## C# infinite Loops [closed] - c#

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Can someone help me understand why the loop below is infinite and how to make it finite?
int index = 1;
while (index != 10)
{
Console.WriteLine("Hello");
index += 2;
}
I tried putting it in Visual Studio but it did not run. I need to understand the logic. I am struggling with this course

It starts with index at 1 and increases by 2 (index += 2)
1
1 + 2
3
------:
-----:
3 + 2
5
------:
-----:
5 + 2
7
------:
-----:
7 + 2
9
------:
-----:
9 + 2
11
------:
-----:
11 + 2
13
Since you only stop at 10, it runs infinite.
(If you stop at >= 10, it will stop at 11)
Try using a debugger.

Visual studio will give you an error 'While' does not exist in the current context. Intellisense is your friend when learning a new language. Your error here is that While should be lower case while.
int index = 1;
while(index != 10)
{
Console.WriteLine("Hello");
index += 2;
}
Why is the loop infinite?
Set a breakpoint on the debugger to step through each line of the while loop. Hover over index to see it's new value upon each iteration. You'll see that your design only increments by odd numbers thus always satisfying your while condition index != 10.
There's many ways to make the loop finite. Start index at 0, or increment by one, or adjust your while condition. But I think the main thing from this question is that you need to brush up on c# syntax and VS intellesense\debugging. These tools will help you eleminate questions about the fundamentals of c#.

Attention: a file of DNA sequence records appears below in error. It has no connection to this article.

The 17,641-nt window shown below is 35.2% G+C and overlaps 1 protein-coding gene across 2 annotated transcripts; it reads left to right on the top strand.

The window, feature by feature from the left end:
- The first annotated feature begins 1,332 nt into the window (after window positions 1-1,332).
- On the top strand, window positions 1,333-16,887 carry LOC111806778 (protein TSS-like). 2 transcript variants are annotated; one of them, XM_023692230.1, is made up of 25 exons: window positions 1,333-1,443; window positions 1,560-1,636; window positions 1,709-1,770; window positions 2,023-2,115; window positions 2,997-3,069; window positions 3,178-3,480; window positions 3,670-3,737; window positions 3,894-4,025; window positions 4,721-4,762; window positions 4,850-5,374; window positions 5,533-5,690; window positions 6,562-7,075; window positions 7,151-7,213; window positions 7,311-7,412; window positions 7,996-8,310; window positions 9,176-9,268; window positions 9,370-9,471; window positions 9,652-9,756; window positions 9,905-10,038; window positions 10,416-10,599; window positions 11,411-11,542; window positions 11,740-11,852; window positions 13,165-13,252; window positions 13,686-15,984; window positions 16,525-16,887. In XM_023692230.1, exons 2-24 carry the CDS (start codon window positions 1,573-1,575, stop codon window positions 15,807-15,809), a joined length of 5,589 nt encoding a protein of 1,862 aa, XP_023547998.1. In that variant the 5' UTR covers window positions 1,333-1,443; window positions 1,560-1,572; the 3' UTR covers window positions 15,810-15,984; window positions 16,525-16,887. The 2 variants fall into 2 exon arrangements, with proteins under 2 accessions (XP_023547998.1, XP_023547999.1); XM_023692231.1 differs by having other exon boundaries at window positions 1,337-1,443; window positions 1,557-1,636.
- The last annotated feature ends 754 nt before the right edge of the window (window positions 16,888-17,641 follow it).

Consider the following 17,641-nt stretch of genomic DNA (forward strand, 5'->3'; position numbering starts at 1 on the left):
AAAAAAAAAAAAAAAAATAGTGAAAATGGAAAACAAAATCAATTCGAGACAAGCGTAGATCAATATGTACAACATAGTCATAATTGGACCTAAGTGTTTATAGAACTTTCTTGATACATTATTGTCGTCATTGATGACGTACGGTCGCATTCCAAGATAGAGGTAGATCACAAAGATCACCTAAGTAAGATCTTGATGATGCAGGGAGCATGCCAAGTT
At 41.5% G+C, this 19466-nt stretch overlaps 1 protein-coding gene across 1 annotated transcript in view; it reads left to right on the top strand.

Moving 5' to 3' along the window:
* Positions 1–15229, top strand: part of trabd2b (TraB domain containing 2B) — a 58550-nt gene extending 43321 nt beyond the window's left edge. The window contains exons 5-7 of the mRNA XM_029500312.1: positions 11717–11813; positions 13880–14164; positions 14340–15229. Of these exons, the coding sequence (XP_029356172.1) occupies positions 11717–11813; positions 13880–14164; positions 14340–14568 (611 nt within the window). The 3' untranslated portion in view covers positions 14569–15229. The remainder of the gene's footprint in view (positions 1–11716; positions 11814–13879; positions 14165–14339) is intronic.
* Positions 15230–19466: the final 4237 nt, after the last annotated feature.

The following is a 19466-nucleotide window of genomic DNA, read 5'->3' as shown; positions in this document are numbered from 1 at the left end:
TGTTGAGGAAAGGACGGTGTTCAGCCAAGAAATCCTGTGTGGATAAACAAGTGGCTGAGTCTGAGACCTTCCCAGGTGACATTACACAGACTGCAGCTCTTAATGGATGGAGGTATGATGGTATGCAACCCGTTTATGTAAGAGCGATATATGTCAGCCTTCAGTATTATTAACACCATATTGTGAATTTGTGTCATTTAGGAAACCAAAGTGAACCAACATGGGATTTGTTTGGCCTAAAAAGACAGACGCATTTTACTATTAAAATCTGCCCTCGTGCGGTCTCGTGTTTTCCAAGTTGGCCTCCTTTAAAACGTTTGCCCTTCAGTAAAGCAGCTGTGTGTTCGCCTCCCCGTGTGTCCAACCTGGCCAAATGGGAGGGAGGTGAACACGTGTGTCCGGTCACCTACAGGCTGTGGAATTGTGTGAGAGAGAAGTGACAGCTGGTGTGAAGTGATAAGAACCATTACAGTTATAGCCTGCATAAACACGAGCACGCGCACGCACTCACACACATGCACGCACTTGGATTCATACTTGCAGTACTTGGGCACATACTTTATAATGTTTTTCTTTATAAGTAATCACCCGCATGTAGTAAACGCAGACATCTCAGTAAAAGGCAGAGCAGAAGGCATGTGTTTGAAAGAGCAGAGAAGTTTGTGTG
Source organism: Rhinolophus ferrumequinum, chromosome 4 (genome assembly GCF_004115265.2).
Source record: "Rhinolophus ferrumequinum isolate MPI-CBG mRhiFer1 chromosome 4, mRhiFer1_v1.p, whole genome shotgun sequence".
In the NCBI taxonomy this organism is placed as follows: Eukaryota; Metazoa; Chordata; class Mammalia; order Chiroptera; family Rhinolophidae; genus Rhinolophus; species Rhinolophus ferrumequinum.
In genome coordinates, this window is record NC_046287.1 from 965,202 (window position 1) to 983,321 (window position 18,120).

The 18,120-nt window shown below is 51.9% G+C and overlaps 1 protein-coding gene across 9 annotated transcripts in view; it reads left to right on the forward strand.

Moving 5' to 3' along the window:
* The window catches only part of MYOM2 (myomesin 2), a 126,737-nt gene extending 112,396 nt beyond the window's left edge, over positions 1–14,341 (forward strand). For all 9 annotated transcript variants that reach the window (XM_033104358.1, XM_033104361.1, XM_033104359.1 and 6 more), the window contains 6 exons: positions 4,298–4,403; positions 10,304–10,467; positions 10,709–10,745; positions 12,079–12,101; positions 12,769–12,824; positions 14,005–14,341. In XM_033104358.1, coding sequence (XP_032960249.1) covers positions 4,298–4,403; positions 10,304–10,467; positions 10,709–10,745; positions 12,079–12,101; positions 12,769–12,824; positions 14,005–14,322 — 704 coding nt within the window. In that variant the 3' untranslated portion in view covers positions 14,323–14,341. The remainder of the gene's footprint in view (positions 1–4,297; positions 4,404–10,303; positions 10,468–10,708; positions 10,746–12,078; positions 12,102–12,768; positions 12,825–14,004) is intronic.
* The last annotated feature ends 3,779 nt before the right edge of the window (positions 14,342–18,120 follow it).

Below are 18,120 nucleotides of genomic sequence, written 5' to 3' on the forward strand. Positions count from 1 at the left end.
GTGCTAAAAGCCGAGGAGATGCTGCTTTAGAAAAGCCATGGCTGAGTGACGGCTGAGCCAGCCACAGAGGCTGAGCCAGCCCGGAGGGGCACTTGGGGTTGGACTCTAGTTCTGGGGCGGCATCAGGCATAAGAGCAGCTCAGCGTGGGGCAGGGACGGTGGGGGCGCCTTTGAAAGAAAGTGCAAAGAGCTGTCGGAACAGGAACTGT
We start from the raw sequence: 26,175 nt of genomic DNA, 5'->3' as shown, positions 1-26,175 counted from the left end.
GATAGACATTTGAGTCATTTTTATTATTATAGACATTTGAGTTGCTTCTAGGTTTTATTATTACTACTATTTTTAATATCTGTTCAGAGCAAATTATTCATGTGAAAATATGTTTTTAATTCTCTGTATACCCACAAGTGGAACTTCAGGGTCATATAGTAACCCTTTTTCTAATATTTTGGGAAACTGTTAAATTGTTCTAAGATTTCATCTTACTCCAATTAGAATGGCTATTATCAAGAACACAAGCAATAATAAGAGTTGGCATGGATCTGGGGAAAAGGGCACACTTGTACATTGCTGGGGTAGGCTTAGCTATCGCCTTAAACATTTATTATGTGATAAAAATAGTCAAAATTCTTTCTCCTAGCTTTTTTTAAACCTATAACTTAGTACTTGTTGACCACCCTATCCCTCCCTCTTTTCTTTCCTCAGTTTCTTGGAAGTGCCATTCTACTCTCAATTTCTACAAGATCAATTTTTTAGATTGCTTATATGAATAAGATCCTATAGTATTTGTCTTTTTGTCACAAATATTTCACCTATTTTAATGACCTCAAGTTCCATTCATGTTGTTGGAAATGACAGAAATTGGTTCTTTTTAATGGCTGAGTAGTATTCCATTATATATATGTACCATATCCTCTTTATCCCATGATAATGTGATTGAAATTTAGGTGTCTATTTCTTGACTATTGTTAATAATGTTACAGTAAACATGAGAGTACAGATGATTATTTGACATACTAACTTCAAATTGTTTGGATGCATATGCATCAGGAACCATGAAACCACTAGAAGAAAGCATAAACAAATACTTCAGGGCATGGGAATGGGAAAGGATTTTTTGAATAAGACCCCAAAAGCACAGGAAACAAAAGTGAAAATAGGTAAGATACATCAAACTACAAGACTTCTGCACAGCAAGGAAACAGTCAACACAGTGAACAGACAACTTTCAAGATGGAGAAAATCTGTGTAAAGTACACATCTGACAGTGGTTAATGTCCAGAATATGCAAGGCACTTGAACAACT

## Related

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for loops do not have an exit condition. They have a continue condition. When the middle condition is tested, the loop continues if it is true. x = 10 is an assignment expression. It assigns 10 to x, and the value of the assignment expression is the new value of x, so it is always 10 (or, if x is a _Bool, it is 1), which serves as “true” for the condition. You may have wanted x == 10, which is a comparison expression. But that is true only when x is 10, so the loop would never execute even the first iteration. You need to a condition to continue the loop, not to exit it, so you want x < 10.

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The expected result is 1.307. I think they are simply saying what the result of the calculation is, so you can check your answer.

The sequence you've got 1 + 1/2 - 1/3 + 1/4 + ... is the same as the Alternating Harmonic Series on Wikipedia, except with the signs from 1/2 onwards flipped: 1 - 1/2 + 1/3 - 1/4 + ... = ln 2 and the natural logarithm of 2, ln 2, = 0.693. Hence your 1.307 here = 2 - ln 2.

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